This paper develops a model of the birth and death of cartels in the presence of enforcement activities by a Competition Authority (CA). We distinguish three sets of interventions: (a) detecting, prosecuting and penalizing cartels; (b) actions that aim to stop cartel activity in the short-term, immediately following successful prosecution; (c) actions that aim to prevent the re-emergence of prosecuted cartels in the longer term. The last two intervention activities have not been analyzed in the existing literature. In addition we take account of the structure and toughness of penalties. In this framework the enforcement activity of a CA causes industries in which cartels form to oscillate between periods of competitive pricing and periods of cartel pricing. We determine the impact of CA activity on deterred, impeded, and suffered harm. We derive measures of both the total and the marginal effects on welfare resulting from competition authority interventions and show how these break down into measures of the Direct Effect of interventions (i.e. the effect due to cartel activity being impeded) and two Indirect/Behavioral Effects – on Deterrence and Pricing. Finally, we calibrate the model and estimate the fraction of the harm that CAs remove as well as the magnitude of total and marginal welfare effects of anti-cartel interventions.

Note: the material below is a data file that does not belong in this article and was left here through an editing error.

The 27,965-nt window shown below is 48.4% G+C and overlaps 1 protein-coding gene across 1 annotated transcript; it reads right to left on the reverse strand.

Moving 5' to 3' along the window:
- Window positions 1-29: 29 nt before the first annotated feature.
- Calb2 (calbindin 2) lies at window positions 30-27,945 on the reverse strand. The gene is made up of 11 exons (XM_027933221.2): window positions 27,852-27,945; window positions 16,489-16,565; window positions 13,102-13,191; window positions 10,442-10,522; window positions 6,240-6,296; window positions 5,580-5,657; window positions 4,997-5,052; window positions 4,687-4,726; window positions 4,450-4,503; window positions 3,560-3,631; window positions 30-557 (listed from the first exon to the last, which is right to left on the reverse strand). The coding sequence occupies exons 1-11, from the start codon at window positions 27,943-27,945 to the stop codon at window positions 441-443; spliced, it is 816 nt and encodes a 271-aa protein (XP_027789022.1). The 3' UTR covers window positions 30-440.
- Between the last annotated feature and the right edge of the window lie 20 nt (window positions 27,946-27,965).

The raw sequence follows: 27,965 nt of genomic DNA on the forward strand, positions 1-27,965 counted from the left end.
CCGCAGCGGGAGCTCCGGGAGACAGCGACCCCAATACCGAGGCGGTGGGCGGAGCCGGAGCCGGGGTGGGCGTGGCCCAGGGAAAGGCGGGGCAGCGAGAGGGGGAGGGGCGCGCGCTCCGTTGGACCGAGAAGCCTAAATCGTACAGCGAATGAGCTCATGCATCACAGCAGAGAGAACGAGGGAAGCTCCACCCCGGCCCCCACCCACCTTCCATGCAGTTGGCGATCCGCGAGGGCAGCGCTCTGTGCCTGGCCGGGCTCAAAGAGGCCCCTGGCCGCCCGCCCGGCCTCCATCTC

# 16-002/VII (2016-01-07)
- Yannis Katsoulacos, Athens University of Economics and Business, Athens, Greece; Evgenia Motchenkova, VU University Amsterdam, the Netherlands; David Ulph, University of St Andrews, St Andrews, Fife, Great Britain
- Antitrust Enforcement, Antitrust Law, Cartel, Oligopoly, Repeated Games
- JEL codes:
- L4, K21, D43, C73